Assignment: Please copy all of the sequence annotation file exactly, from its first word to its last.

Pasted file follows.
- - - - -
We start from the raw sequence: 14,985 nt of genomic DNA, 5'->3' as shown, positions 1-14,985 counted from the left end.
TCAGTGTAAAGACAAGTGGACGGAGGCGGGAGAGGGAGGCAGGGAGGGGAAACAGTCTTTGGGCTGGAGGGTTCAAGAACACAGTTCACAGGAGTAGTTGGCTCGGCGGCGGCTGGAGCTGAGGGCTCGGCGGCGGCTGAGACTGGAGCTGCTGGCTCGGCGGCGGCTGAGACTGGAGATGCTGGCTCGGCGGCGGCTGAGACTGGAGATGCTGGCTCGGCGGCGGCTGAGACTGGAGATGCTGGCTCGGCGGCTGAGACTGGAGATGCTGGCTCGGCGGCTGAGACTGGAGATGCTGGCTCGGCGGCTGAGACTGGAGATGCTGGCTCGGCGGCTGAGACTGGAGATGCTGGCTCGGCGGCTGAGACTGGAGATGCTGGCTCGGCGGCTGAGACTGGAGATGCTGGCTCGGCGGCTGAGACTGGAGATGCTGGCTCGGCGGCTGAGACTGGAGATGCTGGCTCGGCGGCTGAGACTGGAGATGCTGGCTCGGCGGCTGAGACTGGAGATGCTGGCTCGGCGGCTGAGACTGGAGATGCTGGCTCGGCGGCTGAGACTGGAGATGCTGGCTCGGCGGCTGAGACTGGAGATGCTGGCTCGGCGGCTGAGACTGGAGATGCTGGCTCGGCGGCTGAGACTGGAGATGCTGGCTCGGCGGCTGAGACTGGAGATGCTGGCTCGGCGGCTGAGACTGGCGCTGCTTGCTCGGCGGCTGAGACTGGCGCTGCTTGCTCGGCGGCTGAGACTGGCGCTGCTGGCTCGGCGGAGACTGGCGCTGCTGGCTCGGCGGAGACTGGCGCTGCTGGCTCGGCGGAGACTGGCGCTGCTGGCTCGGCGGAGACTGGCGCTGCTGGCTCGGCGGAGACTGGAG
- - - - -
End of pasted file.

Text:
We start from the raw sequence: 14,985 nt of genomic DNA, 5'->3' as shown, positions 1-14,985 counted from the left end.
TCAGTGTAAAGACAAGTGGACGGAGGCGGGAGAGGGAGGCAGGGAGGGGAAACAGTCTTTGGGCTGGAGGGTTCAAGAACACAGTTCACAGGAGTAGTTGGCTCGGCGGCGGCTGGAGCTGAGGGCTCGGCGGCGGCTGAGACTGGAGCTGCTGGCTCGGCGGCGGCTGAGACTGGAGATGCTGGCTCGGCGGCGGCTGAGACTGGAGATGCTGGCTCGGCGGCGGCTGAGACTGGAGATGCTGGCTCGGCGGCTGAGACTGGAGATGCTGGCTCGGCGGCTGAGACTGGAGATGCTGGCTCGGCGGCTGAGACTGGAGATGCTGGCTCGGCGGCTGAGACTGGAGATGCTGGCTCGGCGGCTGAGACTGGAGATGCTGGCTCGGCGGCTGAGACTGGAGATGCTGGCTCGGCGGCTGAGACTGGAGATGCTGGCTCGGCGGCTGAGACTGGAGATGCTGGCTCGGCGGCTGAGACTGGAGATGCTGGCTCGGCGGCTGAGACTGGAGATGCTGGCTCGGCGGCTGAGACTGGAGATGCTGGCTCGGCGGCTGAGACTGGAGATGCTGGCTCGGCGGCTGAGACTGGAGATGCTGGCTCGGCGGCTGAGACTGGAGATGCTGGCTCGGCGGCTGAGACTGGAGATGCTGGCTCGGCGGCTGAGACTGGAGATGCTGGCTCGGCGGCTGAGACTGGCGCTGCTTGCTCGGCGGCTGAGACTGGCGCTGCTTGCTCGGCGGCTGAGACTGGCGCTGCTGGCTCGGCGGAGACTGGCGCTGCTGGCTCGGCGGAGACTGGCGCTGCTGGCTCGGCGGAGACTGGCGCTGCTGGCTCGGCGGAGACTGGCGCTGCTGGCTCGGCGGAGACTGGAG